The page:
The Biden administration’s latest eviction moratorium was upended in a move Thursday night by the Supreme Court. In a six-to-three ruling, the eight-page majority opinions stated the Centers for Disease Control and Prevention had overstepped its bounds by implementing a national eviction moratorium.
The CDC order, which was issued on August 3, was set to expire on October 3, as the Biden administration sought to overcome criticism that it was allowing vulnerable renters to lose their homes during a pandemic.
The order temporarily halted evictions in counties with heightened levels of community transmission in order to respond to recent, unexpected developments in the trajectory of the Covid-19 pandemic, including the rise of the Delta variant. It was intended to target specific areas of the country where cases are rapidly increasing, which likely would be exacerbated by mass evictions.
The decision ends protection for the millions of Americans who could face eviction and homelessness for failure to make rent or housing payments.
An estimated 11.4 million adults living in rental housing are behind on rent, according to an analysis of Census data collected from June 23 to July 5 by the Center on Budget and Policy Priorities. The study found one in five renters with children are behind, and renters of color face the greatest hardship.
White House press secretary Jen Psaki said the eviction moratoriums saved lives by preventing the spread of the Covid-19 virus.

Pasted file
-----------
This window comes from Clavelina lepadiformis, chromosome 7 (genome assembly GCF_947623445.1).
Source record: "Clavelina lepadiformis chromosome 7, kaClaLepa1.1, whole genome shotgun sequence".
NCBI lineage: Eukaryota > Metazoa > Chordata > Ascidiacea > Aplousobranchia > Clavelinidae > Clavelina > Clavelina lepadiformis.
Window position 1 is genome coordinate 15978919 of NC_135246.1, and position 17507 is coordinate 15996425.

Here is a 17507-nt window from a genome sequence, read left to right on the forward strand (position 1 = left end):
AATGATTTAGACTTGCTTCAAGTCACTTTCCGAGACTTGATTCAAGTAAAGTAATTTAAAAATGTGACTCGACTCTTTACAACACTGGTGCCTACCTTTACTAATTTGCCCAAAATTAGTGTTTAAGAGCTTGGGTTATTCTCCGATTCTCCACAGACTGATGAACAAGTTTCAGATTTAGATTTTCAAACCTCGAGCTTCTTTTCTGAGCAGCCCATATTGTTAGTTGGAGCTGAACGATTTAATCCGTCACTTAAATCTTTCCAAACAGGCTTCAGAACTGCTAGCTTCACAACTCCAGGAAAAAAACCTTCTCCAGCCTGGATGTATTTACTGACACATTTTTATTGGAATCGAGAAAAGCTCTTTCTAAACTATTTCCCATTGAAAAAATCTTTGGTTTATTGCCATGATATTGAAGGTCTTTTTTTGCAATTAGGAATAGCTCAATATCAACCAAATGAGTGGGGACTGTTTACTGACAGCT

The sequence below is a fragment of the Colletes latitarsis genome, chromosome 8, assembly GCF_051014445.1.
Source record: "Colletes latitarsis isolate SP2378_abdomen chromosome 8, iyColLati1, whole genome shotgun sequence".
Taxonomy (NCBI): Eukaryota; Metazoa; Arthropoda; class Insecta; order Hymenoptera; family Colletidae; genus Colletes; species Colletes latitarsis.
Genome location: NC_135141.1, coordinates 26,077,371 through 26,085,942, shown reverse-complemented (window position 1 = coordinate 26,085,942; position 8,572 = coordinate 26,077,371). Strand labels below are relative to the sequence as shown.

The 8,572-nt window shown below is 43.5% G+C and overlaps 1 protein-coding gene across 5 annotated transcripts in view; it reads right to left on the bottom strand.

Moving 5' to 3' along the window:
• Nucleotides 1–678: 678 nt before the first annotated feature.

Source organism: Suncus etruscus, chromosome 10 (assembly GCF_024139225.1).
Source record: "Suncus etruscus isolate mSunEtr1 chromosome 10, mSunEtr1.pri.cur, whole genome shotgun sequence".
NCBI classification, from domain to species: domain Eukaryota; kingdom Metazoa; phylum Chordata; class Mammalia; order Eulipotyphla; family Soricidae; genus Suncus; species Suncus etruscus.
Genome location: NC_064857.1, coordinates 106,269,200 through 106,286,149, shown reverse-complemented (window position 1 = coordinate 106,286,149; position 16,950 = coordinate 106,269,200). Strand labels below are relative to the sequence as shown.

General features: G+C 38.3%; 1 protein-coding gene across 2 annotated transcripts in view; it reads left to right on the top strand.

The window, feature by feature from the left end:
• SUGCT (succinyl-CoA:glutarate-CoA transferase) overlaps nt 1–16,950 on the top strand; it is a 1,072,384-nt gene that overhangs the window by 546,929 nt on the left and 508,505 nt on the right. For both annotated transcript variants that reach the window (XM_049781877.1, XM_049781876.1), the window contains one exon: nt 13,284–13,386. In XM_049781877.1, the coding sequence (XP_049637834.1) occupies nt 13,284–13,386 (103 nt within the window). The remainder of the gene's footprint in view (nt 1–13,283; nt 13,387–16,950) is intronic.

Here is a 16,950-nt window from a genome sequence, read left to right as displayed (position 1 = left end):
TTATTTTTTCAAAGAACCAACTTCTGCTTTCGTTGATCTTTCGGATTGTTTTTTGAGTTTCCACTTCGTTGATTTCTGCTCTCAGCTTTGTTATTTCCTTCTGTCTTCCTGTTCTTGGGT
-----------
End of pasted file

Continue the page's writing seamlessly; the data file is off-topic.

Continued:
“The Biden administration is disappointed that the Supreme Court has blocked the most recent CDC eviction moratorium while confirmed cases of the Delta variant are significant across the country,” she said. “As a result of this ruling, families will face the painful impact of evictions, and communities across the country will face greater risk of exposure to Covid-19.”
She added, “In light of the Supreme Court ruling and the continued risk of Covid-19 transmission, President Biden is once again calling on all entities that can prevent evictions – from cities and states to local courts, landlords, Cabinet agencies – to urgently act to prevent evictions.”
Prior to the ruling, Bob Pinnegar, president and CEO of the National Apartment Association, called the CDC eviction order “a bad policy that doesn’t address the mounting $26 billion in unfunded rent debt that renters and rental housing providers will shoulder for years to come.”
A half-dozen states have eviction moratoriums of their own that are not affected by the Supreme Court’s action — California, Minnesota, New Jersey, New Mexico, New York and Washington, according to NBC News. The District of Columbia also has a local moratorium.